Daily lateral flow Covid tests to be given to 100,000 critical workers, Boris Johnson confirms
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The Prime Minister told Tuesday's (4 January) Downing Street press conference that firms working in areas such as food processing, transport and the Border Force will be sent kits every working day from 10 January.
How long will workers have to do daily tests?
Critical workers will be required to take a Covid test every working day for an initial five weeks, the government has said.
Those who work in essential services and are not able to work from home, and are at risk of infecting each other, will be eligible to receive a test.
It includes those who work in national infrastructure, national security, transport food distribution and processing, Border Force, police and fire services, electricity generation and test kit warehouse and surge labs.
The government said the new testing policy will help to isolate asymptomatic cases and limit the risk of outbreaks in workplaces, reducing transmission while Covid cases remain high.
Mr Johnson said: "The government is acing to protect critical national services to keep supply chains open and fortify our NHS to withstand the pressures ahead.
"We've identified 100,000 critical workers in areas from food processing, to transport to our Border Force and from January 10 we will be rolling out lateral flow testing for all these workers available on every working day.
“We will be sending testing kits directly to these organisations and liaising with them on the logistics.”
The announcement has come under fire by the Trades Union Congress (TUC), which slammed the number of tests provided as "hopelessly inadequate".
General secretary Frances O’Grady said: “Key workers do their vital work in teams. Surgeons and nurses need cleaners and porters.
“Food supply needs producers, warehouse staff, drivers, and retailers.
“Ministers must explain who is left out, and what they should do if they can’t get tested.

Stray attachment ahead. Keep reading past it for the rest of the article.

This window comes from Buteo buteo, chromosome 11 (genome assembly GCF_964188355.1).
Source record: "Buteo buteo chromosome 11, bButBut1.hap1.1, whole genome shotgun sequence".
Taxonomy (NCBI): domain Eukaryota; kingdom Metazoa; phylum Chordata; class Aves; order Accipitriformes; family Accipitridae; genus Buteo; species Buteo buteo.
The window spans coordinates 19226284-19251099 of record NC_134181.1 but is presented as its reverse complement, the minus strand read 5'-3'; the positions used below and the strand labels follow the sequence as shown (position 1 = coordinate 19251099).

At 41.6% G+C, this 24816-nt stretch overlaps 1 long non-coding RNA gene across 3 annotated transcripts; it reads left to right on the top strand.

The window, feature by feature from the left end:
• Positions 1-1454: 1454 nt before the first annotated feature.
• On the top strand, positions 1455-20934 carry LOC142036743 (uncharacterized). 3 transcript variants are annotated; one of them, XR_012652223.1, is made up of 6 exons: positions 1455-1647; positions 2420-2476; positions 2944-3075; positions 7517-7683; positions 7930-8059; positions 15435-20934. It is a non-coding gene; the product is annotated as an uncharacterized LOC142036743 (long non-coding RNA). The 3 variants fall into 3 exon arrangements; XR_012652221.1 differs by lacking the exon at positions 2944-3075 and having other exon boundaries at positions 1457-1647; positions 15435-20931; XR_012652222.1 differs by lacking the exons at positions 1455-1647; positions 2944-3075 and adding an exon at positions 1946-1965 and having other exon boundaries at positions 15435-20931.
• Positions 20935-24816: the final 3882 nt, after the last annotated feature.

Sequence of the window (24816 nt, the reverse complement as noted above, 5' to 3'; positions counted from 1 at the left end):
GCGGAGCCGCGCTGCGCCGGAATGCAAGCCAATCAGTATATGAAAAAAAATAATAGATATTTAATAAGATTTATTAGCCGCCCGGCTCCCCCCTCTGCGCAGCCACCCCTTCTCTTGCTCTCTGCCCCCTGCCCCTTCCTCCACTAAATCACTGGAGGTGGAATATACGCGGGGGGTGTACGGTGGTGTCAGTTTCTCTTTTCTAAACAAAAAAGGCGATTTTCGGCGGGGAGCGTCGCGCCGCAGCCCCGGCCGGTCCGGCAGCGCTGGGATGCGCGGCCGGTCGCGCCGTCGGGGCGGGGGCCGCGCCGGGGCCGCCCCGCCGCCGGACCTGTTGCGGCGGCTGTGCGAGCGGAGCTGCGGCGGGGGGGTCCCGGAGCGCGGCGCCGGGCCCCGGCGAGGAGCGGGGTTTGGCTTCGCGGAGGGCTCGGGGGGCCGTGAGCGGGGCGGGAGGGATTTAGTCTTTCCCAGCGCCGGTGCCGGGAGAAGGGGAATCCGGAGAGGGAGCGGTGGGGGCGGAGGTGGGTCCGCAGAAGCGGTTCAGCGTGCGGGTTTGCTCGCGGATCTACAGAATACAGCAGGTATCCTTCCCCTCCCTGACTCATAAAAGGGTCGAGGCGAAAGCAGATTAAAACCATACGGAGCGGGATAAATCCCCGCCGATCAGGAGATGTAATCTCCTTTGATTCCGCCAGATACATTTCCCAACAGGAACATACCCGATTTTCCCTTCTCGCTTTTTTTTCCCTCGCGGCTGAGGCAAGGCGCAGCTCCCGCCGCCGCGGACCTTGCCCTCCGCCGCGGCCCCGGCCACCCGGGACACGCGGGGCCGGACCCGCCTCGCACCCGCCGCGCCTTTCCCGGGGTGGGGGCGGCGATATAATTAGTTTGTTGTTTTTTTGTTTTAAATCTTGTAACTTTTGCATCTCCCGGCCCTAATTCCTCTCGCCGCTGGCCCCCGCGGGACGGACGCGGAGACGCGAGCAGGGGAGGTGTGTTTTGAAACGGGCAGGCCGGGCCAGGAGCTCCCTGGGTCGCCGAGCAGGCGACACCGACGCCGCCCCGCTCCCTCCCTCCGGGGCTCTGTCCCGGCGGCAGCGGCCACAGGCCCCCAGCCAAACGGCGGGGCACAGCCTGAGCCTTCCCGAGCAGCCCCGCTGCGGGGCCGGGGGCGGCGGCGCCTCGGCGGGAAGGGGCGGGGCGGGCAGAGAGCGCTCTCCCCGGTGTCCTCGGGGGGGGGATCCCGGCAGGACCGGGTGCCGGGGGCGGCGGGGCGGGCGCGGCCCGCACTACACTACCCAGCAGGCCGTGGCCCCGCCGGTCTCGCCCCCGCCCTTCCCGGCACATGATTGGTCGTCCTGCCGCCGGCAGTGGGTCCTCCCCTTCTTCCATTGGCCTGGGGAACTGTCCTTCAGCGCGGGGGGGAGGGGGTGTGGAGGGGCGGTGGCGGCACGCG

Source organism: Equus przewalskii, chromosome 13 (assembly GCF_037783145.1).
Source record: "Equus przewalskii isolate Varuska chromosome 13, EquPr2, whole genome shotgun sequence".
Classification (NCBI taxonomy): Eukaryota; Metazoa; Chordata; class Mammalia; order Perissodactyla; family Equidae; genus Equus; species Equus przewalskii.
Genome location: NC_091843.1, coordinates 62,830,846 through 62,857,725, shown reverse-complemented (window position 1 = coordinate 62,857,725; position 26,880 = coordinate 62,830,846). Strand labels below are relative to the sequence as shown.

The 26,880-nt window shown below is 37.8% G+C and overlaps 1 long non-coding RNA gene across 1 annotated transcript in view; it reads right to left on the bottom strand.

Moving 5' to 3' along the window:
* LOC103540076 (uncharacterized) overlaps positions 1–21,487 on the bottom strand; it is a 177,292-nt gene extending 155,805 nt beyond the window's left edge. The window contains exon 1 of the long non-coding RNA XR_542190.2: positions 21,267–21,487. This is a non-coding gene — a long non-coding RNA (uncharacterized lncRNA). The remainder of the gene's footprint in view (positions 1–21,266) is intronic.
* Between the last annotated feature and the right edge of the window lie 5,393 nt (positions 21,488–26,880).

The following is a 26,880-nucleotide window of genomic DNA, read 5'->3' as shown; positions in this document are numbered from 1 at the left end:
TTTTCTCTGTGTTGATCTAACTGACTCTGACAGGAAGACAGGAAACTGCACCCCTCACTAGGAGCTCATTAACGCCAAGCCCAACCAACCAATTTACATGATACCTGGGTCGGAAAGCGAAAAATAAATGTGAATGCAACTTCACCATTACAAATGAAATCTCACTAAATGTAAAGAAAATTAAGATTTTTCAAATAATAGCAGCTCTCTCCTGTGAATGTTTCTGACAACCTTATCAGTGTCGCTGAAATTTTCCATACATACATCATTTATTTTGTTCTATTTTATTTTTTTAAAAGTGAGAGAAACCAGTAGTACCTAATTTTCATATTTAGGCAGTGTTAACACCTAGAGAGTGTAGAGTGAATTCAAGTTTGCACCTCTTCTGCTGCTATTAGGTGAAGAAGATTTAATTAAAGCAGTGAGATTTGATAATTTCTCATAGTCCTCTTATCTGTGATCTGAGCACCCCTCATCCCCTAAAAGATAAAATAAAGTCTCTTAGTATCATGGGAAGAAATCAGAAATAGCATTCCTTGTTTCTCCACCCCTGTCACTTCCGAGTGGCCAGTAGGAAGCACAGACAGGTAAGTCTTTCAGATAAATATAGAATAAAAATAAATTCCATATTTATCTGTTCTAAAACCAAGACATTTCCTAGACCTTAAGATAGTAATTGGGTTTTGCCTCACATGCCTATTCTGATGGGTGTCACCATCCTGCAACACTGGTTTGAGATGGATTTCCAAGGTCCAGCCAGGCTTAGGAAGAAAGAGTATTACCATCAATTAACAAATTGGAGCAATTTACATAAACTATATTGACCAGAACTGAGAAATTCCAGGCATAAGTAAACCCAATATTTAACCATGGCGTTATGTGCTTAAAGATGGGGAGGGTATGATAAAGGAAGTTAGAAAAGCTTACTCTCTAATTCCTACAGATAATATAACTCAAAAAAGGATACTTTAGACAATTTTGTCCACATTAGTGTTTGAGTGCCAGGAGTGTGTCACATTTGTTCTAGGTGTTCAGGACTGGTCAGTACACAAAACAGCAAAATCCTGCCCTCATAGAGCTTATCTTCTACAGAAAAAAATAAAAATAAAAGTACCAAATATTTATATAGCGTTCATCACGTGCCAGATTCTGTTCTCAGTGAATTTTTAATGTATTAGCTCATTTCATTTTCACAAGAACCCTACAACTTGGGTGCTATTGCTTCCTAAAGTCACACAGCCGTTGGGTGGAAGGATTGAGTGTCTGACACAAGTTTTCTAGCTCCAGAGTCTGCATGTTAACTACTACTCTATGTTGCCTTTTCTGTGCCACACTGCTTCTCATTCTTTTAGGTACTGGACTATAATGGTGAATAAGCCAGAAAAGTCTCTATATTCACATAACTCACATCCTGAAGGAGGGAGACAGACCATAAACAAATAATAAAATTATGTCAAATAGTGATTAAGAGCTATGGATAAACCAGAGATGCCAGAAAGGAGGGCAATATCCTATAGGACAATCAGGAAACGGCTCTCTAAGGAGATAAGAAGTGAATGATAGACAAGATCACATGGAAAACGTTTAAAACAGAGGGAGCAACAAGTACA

“The Prime Minister has known about the shortage of tests for weeks. It beggars belief that he is doing so little, so late.”
Are lateral flow tests accurate?
Sir Chris Whitty, England’s chief medical officer said that lateral flow tests are a “very good guide actually to whether someone is at that moment infectious”.
His comments come amid reports that testing rules could be changed in England so that those who test positive on a lateral flow test will not need to wait to get a confirmatory PCR afterwards, thereby shortening the amount of time in self-isolation.
About the shortening of the self-isolation regime, Sir Chris said: “The reason that we feel it is a useful tool to allow on day six and day seven, someone is isolated because they know they’ve got Covid to day five and then they have a negative test on day six and a negative test on day seven, we have confidence they’re much less likely to be in any way infectious to other people if they then leave isolation than if they had not done those tests.
“So that’s the reason why adding those tests on allowed ministers to decide to move from 10 days isolating down to seven but the last two you do the lateral tests because they’re very predictive of how infectious someone is… obviously if they’re still positive, then they do need to stay in isolation until it goes negative.”
“The PCR tests which are the other way of testing, they can remain positive for a long time after someone has had an infection, including beyond the point where they are infectious.
“So the reason that we find the PCR is extremely good because they’re very sensitive and they’re extremely because they tell you which type of variants of Covid, it has got many advantages, but the lateral flows are really good at helping to determine whether someone is infectious at that point to other people.”
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